Kurdistan Workers’ Party (PKK) has published 10 videos of drone attacks on Turkish forces, signalling a shift towards a new military tactic in the decades-long conflict, Karwan Faidhi Dri wrote for Iraqi Kurdish outlet Rudaw on Monday.
The videos were published by Gerila TV, a website linked to the PKK, which Turkey, the United States and the European Union designate as a terrorist organisation. The attacks have not caused any known casualties, Dri said.
Top PKK official Murat Karayılan obtained a model helicopter in 2009 and “asked an expert from Europe to develop its capacity” to extend its range and allow it to drop bombs, a former PKK fighter told Dri.
While Turkey’s pro-government media first published unproven accounts of PKK drone use in 2016, the first documented use did not occur until 2017, when an off-the-shelf drone was fitted with explosives and detonated at a military base in the southeastern border province of Hakkari, injuring two soldiers, news website Al-Monitor reported the same year.
The PKK carried out 34 drone attacks against Turkish troops between April 23, when Turkey launched air and ground operations into Iraq’s semi-autonomous Kurdistan region, and May 24, the group said in a statement published on May 25. The attacks focused on military bases in Turkey’s Batman and Şırnak provinces, as well as on an air base in Diyarbakır, three of Turkey’s main facilities for air operations, according to Dri.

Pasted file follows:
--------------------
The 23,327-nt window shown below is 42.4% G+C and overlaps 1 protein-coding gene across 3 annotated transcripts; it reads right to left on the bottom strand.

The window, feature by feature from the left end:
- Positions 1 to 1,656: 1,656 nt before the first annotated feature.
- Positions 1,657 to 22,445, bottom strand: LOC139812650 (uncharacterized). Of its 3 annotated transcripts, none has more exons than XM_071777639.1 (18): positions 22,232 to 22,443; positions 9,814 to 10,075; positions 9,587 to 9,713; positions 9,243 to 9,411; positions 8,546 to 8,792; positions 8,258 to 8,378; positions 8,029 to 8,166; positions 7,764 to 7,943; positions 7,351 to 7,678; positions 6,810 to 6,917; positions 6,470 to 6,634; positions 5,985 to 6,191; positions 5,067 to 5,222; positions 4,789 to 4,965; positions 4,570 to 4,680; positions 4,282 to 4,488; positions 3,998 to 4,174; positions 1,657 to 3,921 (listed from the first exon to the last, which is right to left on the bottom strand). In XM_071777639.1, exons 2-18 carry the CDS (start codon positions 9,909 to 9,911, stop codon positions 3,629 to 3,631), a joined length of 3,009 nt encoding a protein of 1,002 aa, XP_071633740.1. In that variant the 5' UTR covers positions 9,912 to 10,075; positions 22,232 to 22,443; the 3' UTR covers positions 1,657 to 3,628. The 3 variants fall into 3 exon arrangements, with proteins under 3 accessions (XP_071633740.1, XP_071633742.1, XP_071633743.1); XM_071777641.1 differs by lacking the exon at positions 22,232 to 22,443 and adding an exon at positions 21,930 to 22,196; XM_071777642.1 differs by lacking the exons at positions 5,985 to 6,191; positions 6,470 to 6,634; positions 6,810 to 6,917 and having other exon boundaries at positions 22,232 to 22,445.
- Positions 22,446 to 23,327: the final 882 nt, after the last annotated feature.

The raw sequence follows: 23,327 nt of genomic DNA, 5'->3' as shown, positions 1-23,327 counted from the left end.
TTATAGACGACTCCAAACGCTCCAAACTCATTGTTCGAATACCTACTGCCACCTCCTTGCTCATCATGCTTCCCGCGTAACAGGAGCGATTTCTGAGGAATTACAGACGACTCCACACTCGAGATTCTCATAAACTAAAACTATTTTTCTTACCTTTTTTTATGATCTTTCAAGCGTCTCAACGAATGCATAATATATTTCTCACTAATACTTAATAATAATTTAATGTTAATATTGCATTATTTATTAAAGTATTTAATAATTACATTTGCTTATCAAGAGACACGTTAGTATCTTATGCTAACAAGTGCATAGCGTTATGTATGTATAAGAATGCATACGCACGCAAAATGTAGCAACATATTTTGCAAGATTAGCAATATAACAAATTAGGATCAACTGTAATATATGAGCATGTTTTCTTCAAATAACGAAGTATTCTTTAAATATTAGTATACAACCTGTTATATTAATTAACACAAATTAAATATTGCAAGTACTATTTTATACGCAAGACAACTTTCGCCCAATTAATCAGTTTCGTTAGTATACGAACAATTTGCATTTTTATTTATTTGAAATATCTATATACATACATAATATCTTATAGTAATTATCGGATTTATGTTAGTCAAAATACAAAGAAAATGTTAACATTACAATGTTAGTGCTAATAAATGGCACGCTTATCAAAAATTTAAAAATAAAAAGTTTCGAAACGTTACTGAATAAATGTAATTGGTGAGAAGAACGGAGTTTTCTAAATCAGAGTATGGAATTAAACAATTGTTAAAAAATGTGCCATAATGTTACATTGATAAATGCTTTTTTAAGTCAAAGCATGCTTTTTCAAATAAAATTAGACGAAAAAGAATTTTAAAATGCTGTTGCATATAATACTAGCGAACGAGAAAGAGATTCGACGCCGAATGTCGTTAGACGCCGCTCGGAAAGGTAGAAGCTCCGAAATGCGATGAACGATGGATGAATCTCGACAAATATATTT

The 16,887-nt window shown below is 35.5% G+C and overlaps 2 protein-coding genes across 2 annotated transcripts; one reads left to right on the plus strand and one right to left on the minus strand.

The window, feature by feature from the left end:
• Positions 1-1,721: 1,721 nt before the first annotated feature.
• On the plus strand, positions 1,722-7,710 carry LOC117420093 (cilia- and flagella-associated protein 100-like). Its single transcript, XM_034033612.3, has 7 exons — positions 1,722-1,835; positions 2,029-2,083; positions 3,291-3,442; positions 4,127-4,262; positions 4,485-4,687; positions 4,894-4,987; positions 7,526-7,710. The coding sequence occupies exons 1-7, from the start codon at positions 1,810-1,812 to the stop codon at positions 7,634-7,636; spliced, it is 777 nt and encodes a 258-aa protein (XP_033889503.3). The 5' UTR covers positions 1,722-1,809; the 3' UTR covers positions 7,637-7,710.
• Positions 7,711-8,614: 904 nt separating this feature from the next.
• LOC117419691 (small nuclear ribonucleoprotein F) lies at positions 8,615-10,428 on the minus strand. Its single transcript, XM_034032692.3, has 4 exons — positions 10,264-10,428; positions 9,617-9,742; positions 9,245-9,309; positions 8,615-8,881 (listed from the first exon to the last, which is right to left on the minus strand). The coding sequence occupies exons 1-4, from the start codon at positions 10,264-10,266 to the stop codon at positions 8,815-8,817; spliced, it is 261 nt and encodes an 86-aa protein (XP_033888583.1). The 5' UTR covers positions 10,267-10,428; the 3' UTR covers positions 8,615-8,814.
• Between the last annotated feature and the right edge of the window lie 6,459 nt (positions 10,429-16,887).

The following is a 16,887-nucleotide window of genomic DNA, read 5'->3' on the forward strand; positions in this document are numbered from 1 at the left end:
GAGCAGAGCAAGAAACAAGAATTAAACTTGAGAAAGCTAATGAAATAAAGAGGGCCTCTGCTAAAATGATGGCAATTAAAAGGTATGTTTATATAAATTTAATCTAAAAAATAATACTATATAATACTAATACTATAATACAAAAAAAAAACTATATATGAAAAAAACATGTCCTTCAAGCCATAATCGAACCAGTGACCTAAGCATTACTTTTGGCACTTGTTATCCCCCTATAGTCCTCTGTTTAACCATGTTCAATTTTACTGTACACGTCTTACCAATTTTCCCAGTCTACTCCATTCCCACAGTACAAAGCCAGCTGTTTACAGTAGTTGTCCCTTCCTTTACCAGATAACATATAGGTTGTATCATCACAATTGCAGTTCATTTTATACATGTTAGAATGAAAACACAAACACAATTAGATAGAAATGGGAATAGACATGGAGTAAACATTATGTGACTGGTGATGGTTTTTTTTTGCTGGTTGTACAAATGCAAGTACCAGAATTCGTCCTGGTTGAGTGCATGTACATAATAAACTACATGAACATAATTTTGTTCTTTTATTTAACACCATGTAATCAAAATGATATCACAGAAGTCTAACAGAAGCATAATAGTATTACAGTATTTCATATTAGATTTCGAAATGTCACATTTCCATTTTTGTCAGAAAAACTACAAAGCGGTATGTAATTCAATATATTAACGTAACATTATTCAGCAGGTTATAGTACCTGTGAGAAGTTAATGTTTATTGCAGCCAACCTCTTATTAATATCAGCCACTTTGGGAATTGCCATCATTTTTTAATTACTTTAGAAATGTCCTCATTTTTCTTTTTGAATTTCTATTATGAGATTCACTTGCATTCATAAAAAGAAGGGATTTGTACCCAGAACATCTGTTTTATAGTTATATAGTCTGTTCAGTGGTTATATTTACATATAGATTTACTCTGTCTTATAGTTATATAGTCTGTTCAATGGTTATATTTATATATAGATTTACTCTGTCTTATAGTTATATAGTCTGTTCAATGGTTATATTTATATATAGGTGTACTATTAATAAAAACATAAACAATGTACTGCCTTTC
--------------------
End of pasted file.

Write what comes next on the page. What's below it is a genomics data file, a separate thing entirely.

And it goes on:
Turkey’s own extensive use of drones since 2014 has resulted in increased casualties among the PKK’s leadership, according to a report by the International Crisis Group, which tracks the PKK-Turkey conflict and was last updated on June 8. Turkish drones killed a top PKK commander, Zeki Shingali, in Iraq’s Sinjar province in 2018, Turkey’s state-run Anadolu news agency said at the time.
Since then, the PKK “has sought to develop some capability to strike strategically-important targets in Turkey”, with the weapons, journalist Paul Iddon told Dri.
The PKK has carried out one-off attacks with one or two drones, which have dropped bombs or diving into their targets, Dri cited security analyst Alex Almeida as saying. “These attacks are mostly an irritant for Turkey and haven’t been very effective, though there are signs the PKK are further developing their drone tactics,” Almeida said.
To combat Turkish drones, top PKK official Cemil Bayık said in April that the group had been working to develop “the type of guerrilla organisation and struggle which can render such high-tech weapons null and void”.
The PKK’s use of drones remains “very basic and primitive”, and the group has yet to develop “anything more sophisticated than commercially available DJI-type drones rigged with explosives”, Iddon said.